Prattsburgh church eyes ways to help out during recession - Catholic Courier

Prattsburgh church eyes ways to help out during recession

Bleak headlines about the economic recession and dire predictions about the future have dominated national and local headlines of late, but parishioners of St. Patrick Church in Prattsburgh aren’t letting the financial forecast get them down.

In fact, the gloomy economic situation has inspired them to find new ways to put their faith — and their resources — into action to help those suffering from the recession’s effects. The parish recently formed a new group dedicated to doing just that.

The idea for such a group began to take shape in Deacon John Erb’s mind late last year as news from the financial sector became worse and worse by the day. He felt that as Christians, he and his fellow parishioners were called to do something to help their struggling neighbors.

"It’s a very clear response to the (Gospel) mandates to help your neighbor. The Good Samaritan story is one of the biggest defining stories of Christianity in some ways, to help people in trouble," he said. "Whether they’re part of your community or not, it’s part of who we are as Christians to reach out and help."

Shortly before Christmas he began recruiting parishioners to do so through a series of announcements in the bulletin of Our Lady of the Lakes Catholic Community, of which St. Patrick is a part. He wasn’t exactly sure what form this new group would take, but hoped that together the members could decide how best to respond to their neighbors’ needs.

"My idea was to gather a group of people together from the parish cluster to kind of brainstorm about how we can help people that are being affected by the recession or have lost jobs," he said.

The resulting group has been meeting since February and currently has four core members, including Deacon Erb and Sharon Tyo, the group’s spokesperson. Group members have drafted a mission statement but aren’t quite up and running just yet, Tyo said. They plan to continue researching the area’s existing resources before they reach a formal decision about exactly how they’ll operate, she noted.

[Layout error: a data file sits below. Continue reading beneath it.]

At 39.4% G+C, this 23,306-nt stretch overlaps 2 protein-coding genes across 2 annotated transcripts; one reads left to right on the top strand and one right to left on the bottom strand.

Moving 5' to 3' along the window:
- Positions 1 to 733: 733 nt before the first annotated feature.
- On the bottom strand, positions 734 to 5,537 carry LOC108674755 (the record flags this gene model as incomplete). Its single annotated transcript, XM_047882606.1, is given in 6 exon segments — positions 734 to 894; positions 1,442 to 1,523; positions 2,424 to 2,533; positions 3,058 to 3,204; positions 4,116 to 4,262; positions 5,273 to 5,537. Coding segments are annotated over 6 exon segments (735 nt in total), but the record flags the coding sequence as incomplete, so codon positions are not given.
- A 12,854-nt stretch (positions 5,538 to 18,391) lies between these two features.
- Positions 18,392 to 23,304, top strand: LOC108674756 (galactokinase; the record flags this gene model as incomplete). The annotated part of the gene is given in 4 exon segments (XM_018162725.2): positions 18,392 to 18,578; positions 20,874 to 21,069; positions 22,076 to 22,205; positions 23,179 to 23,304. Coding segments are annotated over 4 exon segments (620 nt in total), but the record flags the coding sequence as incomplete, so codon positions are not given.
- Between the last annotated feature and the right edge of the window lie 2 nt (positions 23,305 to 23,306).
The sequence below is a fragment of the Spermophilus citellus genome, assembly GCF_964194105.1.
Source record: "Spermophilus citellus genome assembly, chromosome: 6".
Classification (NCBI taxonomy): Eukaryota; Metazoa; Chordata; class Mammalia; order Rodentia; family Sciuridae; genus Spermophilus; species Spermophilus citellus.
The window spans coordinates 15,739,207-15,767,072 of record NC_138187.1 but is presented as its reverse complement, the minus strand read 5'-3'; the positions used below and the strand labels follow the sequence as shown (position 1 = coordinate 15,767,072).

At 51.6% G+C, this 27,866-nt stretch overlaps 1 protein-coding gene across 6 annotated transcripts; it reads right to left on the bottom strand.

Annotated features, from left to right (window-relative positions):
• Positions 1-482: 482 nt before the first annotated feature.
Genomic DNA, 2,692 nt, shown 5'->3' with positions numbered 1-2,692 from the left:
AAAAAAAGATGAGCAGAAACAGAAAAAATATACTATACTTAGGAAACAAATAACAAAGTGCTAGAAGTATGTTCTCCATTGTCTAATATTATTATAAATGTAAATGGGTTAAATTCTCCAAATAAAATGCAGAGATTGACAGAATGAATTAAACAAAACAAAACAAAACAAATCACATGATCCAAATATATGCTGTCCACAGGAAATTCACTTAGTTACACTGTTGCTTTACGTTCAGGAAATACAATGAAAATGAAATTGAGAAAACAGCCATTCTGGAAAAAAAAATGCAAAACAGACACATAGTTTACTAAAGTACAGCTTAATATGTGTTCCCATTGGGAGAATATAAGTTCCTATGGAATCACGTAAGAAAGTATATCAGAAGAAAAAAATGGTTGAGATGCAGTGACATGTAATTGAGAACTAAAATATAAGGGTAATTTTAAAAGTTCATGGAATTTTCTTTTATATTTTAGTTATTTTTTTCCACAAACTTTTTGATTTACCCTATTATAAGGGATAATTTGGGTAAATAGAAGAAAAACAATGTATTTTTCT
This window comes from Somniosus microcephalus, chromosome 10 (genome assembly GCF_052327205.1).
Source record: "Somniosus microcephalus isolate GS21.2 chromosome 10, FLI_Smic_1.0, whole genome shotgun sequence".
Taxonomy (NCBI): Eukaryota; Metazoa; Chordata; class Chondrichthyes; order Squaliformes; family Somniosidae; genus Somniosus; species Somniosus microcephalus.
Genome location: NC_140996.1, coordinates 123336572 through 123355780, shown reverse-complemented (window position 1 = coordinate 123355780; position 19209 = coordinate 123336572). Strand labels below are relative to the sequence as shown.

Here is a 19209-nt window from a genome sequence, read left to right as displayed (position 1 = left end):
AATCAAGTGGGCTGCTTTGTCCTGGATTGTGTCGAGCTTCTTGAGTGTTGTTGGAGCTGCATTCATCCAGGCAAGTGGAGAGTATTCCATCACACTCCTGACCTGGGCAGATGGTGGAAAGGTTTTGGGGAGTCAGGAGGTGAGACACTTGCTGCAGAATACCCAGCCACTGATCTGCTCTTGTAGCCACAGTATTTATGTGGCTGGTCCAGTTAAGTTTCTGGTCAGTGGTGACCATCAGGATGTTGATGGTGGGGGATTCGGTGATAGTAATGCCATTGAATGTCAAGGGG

"Right now we’re doing our homework, trying to find out what resources are available," Deacon Erb added. "There’s a lot going on. A lot of this is just getting the information out to people."

Ontario County Social Services Commissioner Eileen Tiberio met with the group March 19 to discuss the area’s existing resources and the various ways churches can help out their communities, he said. Group members also have met with representatives from similar groups already active in Our Lady of the Lakes’ other faith communities: St. Michael in Penn Yan, St. Andrew in Dundee, St. Theresa in Stanley, St. Mary in Rushville and St. Januarius in Naples.

"All the parishes have something going on, so I think it’s a very powerful statement about how they see their faith and how they see their faith in the world," Deacon Erb said, noting that he wants to make sure his group doesn’t duplicate the services provided by its counterparts at neighboring churches.

"The committee sees its goal to kind of be able to refer people to available services, not duplicate services, and then possibly fill in the gaps where private or public agencies might not be able to help them and possibly we can," he said.

This might mean providing financial help to families and individuals who fall upon hard times, Tyo said. Take, for example, one of the area’s many working poor, she said. These people work to support their families but barely have enough to make ends meet. If they run into car trouble, they don’t have enough money for repairs, yet without a working vehicle also can’t work and feed their families, Tyo said.

"They would fall into the cracks," she remarked.

St. Patrick’s new group hopefully would be able to help such individuals by covering the costs of the vehicle repairs, she said. She envisions the new group entering into partnerships with such local businesses as garages, grocery stores and utility companies. Through this arrangement the church group would refer its clients to these businesses in return for discounted services, and the church group would pay the businesses directly, rather than simply giving the funds to its clients. This would help those in need while bringing more customers to local businesses, Tyo said.

"It benefits everyone. One hand washes the other," she said.

Tyo said she hopes the group eventually will expand and begin working with the other churches in Prattsburgh. She’s encouraged by the warm reception the group already has received from St. Patrick parishioners.

"I’m sure we’re going to have wonderful support because people are fantastic out here. We’re trying to get as many people involved as possible. I’m really looking forward to getting it off the ground and then seeing where we can grow and expand," she said.

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